I read a post on author Tayari Jones’ blog earlier this month, that hasn’t left my mind. She asks why books by black writers aren’t considered universal, starting her post with these words:
“In the last few years, black writers have been speaking out about double standards in the world of publishing. Among these are Martha Southgate's NYT essay, "Writers Like Me" and more recently, Bernice's MacFadden's Black Writers in A Ghetto of the Publishing Industry's Making. In these articles, both writers (who also are novelists) put into a public conversation the issues that black writers have been complaining about for years-- like why is that stories about black folks that are written by white folks get so much traction. (The Help, The Secret Lives of Bees, Little Bee, etc.) How come books about us by us are not thought to be "universal"? Why are black faces on the cover of a book thought to be so alienating? At this point in the gripe session, I break out my favorite oh-no-he-didn't moment-- when someone asked me what percentage of my work is "black" and what percentage is "human."”
It’s not only a great post, it’s an important question for all readers and writers. For readers: you/we are missing a vast store of great books by staying within one’s cultural boundaries. We missing great reads, and asimportant, we’re missing that most important (to me) method available to understand each other. How better to understand other’s experiences, than to immerse in their lives through novels and memoirs? Whether or not one has issues with The Help, it is beyond argument that one will be immersed in a more honest experiential read with Anne Moody than with Kathryn Stockett.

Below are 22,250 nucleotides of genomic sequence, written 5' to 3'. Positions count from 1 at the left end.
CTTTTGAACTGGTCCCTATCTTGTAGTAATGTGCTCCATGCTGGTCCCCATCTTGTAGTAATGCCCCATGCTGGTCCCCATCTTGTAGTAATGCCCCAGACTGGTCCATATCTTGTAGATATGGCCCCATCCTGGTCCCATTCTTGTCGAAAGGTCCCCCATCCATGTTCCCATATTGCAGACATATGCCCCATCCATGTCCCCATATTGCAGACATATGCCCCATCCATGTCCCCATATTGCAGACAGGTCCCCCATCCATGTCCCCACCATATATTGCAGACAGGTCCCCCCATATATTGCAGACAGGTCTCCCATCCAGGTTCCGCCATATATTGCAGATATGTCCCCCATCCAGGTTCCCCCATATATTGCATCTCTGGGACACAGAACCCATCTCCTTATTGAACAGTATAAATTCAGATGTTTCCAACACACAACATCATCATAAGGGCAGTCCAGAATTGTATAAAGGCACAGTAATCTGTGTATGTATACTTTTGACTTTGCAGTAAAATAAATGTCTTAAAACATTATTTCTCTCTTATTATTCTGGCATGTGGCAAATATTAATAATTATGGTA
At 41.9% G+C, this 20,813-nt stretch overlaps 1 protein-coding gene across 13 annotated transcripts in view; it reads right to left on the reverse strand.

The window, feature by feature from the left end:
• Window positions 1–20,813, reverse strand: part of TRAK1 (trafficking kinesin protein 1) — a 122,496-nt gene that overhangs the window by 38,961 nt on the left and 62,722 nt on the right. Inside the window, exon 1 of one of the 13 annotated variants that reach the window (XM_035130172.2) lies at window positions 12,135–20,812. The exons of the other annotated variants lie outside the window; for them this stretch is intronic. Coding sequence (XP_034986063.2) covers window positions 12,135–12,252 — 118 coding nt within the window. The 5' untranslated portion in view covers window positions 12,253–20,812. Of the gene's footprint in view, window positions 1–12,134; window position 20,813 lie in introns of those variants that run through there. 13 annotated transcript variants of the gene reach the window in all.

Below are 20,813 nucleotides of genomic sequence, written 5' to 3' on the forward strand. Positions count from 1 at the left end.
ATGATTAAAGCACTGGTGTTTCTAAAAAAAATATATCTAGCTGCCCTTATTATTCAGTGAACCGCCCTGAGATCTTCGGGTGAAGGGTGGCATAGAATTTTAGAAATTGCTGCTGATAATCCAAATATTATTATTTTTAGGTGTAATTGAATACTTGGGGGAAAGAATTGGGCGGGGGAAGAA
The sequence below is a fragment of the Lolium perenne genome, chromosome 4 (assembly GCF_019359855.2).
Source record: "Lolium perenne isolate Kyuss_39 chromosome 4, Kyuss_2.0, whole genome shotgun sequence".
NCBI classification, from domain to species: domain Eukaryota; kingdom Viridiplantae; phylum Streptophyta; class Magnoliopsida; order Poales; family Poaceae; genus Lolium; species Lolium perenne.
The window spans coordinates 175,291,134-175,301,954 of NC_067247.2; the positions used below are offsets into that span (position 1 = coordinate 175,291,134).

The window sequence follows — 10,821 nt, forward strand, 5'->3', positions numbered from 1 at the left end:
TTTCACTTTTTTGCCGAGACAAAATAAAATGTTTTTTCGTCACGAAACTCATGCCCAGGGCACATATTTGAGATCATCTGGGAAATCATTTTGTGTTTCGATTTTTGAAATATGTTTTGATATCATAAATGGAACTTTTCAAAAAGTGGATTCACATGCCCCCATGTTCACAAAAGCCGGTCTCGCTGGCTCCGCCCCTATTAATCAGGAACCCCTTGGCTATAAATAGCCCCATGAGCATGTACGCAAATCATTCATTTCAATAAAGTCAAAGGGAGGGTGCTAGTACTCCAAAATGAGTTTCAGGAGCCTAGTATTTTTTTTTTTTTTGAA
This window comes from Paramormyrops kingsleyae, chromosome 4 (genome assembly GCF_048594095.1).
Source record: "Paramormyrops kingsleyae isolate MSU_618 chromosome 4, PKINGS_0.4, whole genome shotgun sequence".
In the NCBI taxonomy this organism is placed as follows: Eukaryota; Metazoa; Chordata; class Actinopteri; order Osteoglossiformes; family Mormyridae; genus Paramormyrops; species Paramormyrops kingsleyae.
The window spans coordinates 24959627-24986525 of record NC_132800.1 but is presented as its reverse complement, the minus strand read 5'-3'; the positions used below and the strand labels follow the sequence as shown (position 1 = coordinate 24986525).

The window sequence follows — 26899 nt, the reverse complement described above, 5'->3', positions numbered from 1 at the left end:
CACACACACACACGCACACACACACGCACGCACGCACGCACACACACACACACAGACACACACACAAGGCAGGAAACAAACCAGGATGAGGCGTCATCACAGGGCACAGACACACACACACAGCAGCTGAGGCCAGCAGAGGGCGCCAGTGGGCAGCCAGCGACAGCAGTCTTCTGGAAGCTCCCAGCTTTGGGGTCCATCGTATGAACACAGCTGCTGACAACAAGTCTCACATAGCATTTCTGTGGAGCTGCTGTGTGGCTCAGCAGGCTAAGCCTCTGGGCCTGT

Not that I think we should be reading across racial and cultural lines to do good, read for the common good, or as an act of charity. But Jones’ point in her post is important: as regards the need for black writers to be considered American authors as well as Black American authors, “It is going to be up to readers.”
I am not going to belabor her points—she makes them far better than I could. I will say that I am grateful that I found her through Twitter (another point for Twitter!) And I am grateful that it led me to read one of her books, because now I can look forward to reading all her work.
My main question is this: I gobble novels. I read a certain sub-genre (the troubled family in a troubled culture) like crazy. Leaving Atlanta is a perfect gem of the genre. I also read reviews, magazines, papers—you name it—like crazy. (My home would be a candidate for Hoarders, if I weren’t also addicted to recycling and clear surfaces.)
So why didn’t I know about Jones before Twitter? Why is Kim McLarin, a great writer, not a household name? Why are there so few readings by black authors in Boston—a city rife with author visits?
Yes, it’s up to us as readers to discover the gems we’ve been ignoring, such as Leaving Atlanta. Based on the true story of the Atlanta child murders from 1979-80, this, the three narrators in this book will break your heart. Jones’ writes in the transparent manner I love—calling no attention to itself, while wrapping words seamlessly around the story with clarity, precision and beauty. Describing a scene of traumatized children, she writes”
All of the kids wore weird expressions, like their eyes had been reversed and they were all staring inside their own heads.
When we can read page-turning work, learn about history, and drink in great writing, that seems like a good deal to me—especially if we can pull away from ghettoizing writers at the same time.
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